Another entry in the Pawlus toy collection - originally procured by one Arthur Pawlus - is this Stegosaurus. It is also of the later mold group, as you can see with the four holes in his feet, the wavy tail, and the wording on the tail - as far as I can tell. The MPC one had a straight tail, was a bit smaller, and had more sold feet. I'm also willing to bet knock-offs of it are in those bags at the grocery store. (You know the ones.)
There's no obvious Marx logo, but it's obviously a Stegosaurus. The configuration of the plates, tail, and spikes changes on occasion but it's basically the same four-legged format with alternating plates and a tail club with four spikes. The head is much lower to the ground than modern models, giving it a more lethargic feel. The head has a mouth that is somewhere between dopey and disgruntled - there's no sign of the beak we see on some of the more recent illustrations, either. It's cute. You'll like it.
Detail is light and the plastic has a light feel. The MPC version of the mold was downsized a bit and has skin with what looks like better texturing, but the tail's curve on this Marx release looks a little bit better. One side of the tail has his name, while the other says "20 FEET" - 30 feet may have been more accurate, but hey, that's science for you. Toy companies are not always concerned with providing kids the utmost in authenticity or accuracy, just ask any advocate of feathered dinosaur toys. They're both very upset that the older lizard form takes the spotlight, and will continue to do so in Jurassic World and probably a bunch of other dinosaur movies until people from our generation die off or are out of making important decisions in Hollywood. My apologies, today's kids. We don't mean any harm.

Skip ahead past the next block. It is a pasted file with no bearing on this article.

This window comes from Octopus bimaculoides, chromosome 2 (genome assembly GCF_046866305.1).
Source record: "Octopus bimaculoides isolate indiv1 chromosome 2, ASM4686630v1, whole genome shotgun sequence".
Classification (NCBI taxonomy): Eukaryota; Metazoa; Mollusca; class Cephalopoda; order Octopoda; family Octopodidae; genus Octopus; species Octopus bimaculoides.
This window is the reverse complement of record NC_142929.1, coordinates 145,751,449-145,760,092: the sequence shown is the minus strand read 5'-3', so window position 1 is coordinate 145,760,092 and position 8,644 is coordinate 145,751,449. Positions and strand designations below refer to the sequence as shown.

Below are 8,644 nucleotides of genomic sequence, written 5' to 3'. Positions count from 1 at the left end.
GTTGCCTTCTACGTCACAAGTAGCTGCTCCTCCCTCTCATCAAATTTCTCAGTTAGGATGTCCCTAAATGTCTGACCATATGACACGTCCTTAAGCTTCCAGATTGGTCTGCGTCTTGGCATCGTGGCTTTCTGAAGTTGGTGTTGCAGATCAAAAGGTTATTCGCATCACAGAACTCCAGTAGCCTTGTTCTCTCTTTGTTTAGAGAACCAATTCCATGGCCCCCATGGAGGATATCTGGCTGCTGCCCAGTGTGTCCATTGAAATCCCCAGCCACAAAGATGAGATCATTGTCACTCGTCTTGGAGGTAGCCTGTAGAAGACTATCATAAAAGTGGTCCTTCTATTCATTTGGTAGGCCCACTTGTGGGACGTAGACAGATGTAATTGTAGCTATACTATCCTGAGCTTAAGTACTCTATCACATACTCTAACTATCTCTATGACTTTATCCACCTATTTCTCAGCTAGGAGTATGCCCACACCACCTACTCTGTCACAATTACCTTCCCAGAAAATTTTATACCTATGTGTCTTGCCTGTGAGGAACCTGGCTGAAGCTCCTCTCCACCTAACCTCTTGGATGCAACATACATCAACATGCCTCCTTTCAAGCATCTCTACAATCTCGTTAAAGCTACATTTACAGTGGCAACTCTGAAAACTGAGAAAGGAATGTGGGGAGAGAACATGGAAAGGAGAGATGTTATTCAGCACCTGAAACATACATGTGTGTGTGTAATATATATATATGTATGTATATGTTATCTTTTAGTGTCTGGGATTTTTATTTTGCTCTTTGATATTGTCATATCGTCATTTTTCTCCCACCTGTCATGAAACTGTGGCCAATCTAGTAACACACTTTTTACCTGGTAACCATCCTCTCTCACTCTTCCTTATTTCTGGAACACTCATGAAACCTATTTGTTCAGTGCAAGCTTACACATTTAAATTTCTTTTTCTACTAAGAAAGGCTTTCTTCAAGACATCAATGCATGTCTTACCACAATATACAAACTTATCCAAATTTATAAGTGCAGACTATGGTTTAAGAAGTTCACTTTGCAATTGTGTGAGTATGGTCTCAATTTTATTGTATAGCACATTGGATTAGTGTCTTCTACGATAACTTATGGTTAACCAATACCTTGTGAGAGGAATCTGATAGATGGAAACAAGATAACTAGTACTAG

The figure held up particularly well when you consider it was never well-treated. My dad had this when he was a kid. I played with it when I was a kid. It spent most of the past 30 years in cardboard box being banged against other dinosaur toys, and it looks pretty dang good all things considered. I see no broken tail spikes, no discoloration, no stress marks. Other figures tend to gain or lose paint with a couple of knocks, or just look worn and nasty. But not this guy - he's a survivor. A survivor that looks like a Hershey's bar.
If you've made it this far in life without any Louis Marx unarticulated dinosaur toys, you probably won't be impressed by them or need one. They're not cheap, and their descendants by Schleich or Safari are easily available at a store near you - for even more money - and are arguably more impressive specimens. I have no desire to trade up because these are incredibly important to me, and I figure anything that can survive 50 years of play and neglect deserves a medal. Gold star to you, Louis Marx Toys. You did wonderful, durable work.
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